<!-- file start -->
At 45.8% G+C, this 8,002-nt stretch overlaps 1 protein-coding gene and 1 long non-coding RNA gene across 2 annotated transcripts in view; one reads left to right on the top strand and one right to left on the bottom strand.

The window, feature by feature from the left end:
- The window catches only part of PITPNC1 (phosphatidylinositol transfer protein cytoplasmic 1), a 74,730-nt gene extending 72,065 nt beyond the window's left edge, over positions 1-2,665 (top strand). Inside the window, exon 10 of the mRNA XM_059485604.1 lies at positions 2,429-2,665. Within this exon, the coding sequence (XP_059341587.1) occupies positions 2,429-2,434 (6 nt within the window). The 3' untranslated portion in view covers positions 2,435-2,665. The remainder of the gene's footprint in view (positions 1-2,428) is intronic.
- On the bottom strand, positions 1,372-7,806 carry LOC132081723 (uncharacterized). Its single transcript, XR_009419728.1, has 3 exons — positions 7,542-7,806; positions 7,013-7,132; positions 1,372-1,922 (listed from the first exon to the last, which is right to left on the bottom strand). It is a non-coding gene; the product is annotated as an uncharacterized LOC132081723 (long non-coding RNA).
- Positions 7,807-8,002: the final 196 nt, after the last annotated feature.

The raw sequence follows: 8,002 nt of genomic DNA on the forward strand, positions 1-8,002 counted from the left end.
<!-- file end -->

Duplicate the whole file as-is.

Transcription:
At 45.8% G+C, this 8,002-nt stretch overlaps 1 protein-coding gene and 1 long non-coding RNA gene across 2 annotated transcripts in view; one reads left to right on the top strand and one right to left on the bottom strand.

The window, feature by feature from the left end:
- The window catches only part of PITPNC1 (phosphatidylinositol transfer protein cytoplasmic 1), a 74,730-nt gene extending 72,065 nt beyond the window's left edge, over positions 1-2,665 (top strand). Inside the window, exon 10 of the mRNA XM_059485604.1 lies at positions 2,429-2,665. Within this exon, the coding sequence (XP_059341587.1) occupies positions 2,429-2,434 (6 nt within the window). The 3' untranslated portion in view covers positions 2,435-2,665. The remainder of the gene's footprint in view (positions 1-2,428) is intronic.
- On the bottom strand, positions 1,372-7,806 carry LOC132081723 (uncharacterized). Its single transcript, XR_009419728.1, has 3 exons — positions 7,542-7,806; positions 7,013-7,132; positions 1,372-1,922 (listed from the first exon to the last, which is right to left on the bottom strand). It is a non-coding gene; the product is annotated as an uncharacterized LOC132081723 (long non-coding RNA).
- Positions 7,807-8,002: the final 196 nt, after the last annotated feature.

The raw sequence follows: 8,002 nt of genomic DNA on the forward strand, positions 1-8,002 counted from the left end.